> On Apr 23, 5:53 pm, Marc<(E-Mail Removed)> wrote:
>
> " ...
> for (ForwardIterator1 j = std::next(i); j != last1; ++j)
> if (pred(*i, *j))
> ++c1;
> "
>
> Just a small comment: I just read an article to say , that we dont really
> (always) need to do ++j, but can do j++. The reason is that the computer can
> trim the code many times when it compiles. Also testing showed that there
> was no big difference even if j++ was used. But I have to read the article
> again...
> On the other hand, I dont know why using ++j would be not good.


For the built-in operators the only difference is (in general) that writing
"++j" states just what you want, while "j++" adds a meaningless request.

The standard library's iterators all support "j++" with reasonable semantics.
The basis is the last row of table 72 in C++98 §24.1.1/2. However, although a
smart compiler will probably optimize the implied creation of some expression
result object, this is not necessarily so for non-standard iterators.

Also, a non-standard iterator may simply not provide "j++" (after all there's
seldom any good reason to use it), and so at least templated code can be more
generally useable if it does not rely on iterators providing "j++".

And then, when you have adopted the notation "++j" for iterators in general,
it's just as well to do so also for raw pointers, yielding the C++ convention of
writing "++j" by default, reserving the postfix form for where it's needed.

The pressures work the other way for C programming. In C there are only raw
pointers. And there is a tradition, all the way back to K&R, of writing "j++",
so in C it can be most natural to write "j++" by default.


Cheers & hth.,

- Alf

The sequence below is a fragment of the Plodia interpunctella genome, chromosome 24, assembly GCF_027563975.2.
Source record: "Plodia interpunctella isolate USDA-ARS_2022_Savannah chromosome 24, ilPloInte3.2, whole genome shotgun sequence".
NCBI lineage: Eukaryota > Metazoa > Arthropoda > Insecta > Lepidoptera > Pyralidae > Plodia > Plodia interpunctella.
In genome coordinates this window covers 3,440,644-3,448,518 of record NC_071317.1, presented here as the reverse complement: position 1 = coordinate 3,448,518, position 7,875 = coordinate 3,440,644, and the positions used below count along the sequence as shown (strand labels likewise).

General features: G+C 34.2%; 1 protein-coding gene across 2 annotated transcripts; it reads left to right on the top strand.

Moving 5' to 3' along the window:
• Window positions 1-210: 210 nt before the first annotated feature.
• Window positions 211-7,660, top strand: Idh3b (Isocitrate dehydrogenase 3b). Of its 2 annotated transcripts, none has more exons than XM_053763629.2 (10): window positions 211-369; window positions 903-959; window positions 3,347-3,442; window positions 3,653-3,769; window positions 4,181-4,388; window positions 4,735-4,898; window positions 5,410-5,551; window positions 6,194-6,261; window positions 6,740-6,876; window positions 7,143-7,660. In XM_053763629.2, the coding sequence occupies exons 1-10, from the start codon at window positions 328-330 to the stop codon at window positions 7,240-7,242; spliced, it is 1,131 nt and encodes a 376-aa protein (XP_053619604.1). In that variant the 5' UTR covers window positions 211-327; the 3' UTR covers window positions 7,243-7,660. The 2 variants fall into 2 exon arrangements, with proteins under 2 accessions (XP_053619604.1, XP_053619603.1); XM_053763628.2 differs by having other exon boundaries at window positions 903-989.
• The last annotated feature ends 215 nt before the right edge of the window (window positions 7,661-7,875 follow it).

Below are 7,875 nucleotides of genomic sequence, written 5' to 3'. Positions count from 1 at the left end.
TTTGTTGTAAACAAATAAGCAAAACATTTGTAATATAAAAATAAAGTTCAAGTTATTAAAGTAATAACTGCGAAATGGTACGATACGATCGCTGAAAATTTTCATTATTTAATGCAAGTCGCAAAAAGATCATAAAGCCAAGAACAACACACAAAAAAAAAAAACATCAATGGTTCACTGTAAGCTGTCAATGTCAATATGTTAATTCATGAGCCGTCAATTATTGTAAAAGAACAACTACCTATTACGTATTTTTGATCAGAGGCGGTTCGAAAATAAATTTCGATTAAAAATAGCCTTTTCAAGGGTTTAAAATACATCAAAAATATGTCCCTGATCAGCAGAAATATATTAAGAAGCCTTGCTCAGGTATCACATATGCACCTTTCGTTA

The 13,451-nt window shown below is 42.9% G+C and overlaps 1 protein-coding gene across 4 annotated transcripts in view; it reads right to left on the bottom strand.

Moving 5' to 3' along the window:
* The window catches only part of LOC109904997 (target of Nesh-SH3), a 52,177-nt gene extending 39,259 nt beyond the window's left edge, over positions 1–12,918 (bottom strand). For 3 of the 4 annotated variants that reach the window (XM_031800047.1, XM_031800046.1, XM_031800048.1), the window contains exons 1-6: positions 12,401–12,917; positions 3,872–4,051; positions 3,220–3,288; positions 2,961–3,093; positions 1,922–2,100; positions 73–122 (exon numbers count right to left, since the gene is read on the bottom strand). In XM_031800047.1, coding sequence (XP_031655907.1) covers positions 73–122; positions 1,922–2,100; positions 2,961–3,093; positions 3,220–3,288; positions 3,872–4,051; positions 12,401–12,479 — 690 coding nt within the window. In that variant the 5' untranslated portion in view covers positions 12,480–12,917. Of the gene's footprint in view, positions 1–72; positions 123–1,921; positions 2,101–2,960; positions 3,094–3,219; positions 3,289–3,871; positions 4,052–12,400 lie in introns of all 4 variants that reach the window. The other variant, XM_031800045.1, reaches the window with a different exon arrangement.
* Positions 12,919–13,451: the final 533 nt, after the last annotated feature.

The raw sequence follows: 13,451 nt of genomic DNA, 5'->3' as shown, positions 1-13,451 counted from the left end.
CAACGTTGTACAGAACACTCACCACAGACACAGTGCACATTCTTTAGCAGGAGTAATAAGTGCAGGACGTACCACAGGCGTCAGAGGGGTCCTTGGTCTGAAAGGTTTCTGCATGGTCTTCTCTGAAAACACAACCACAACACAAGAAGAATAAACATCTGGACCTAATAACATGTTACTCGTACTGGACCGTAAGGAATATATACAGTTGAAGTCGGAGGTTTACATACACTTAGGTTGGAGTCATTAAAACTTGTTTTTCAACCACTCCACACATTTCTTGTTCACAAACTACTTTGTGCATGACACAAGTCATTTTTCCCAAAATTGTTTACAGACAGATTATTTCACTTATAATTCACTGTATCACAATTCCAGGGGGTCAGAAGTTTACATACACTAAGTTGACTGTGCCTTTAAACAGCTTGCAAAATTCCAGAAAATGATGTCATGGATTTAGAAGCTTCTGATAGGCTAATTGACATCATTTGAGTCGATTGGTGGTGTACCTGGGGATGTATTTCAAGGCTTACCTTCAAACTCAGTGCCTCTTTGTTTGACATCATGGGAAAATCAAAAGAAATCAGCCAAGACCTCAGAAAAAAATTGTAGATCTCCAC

--
blog at <url: http://alfps.wordpress.com>
 
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James Kanze
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      04-25-2011
On Apr 24, 9:02 am, "crea" <(E-Mail Removed)> wrote:
> "Howard Hinnant" <(E-Mail Removed)> wrote in message


> news:(E-Mail Removed)...
> On Apr 23, 5:53 pm, Marc <(E-Mail Removed)> wrote:


> " ...
> for (ForwardIterator1 j = std::next(i); j != last1; ++j)
> if (pred(*i, *j))
> ++c1;
> "


> Just a small comment: I just read an article to say , that we
> dont really (always) need to do ++j, but can do j++. The
> reason is that the computer can trim the code many times when
> it compiles. Also testing showed that there was no big
> difference even if j++ was used. But I have to read the
> article again...
> On the other hand, I dont know why using ++j would be not good.


In practice, there's no valid technical reason for preferring
one over the other---it's just a question of which one you like
best. Politically speaking, however... some noted authors have
claimed otherwise, and have influences a large number of
programmers; it's easier to just use ++j than to argue with
them. (FWIW: K&R favored j++, and at least in the earlier
versions of his books, so did Stroustrup, so for older
programmers, who learned from the original masters, j++ often
seems more natural. Just because we've seen it more often,
however; not for any technical reason.)

--
James Kanze
 
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Sprechen sie C++
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      04-26-2011
http://www.contract-developer.tk/php...c.php?f=3&t=25

That is a short article on how to use iterators in place of a crude for loop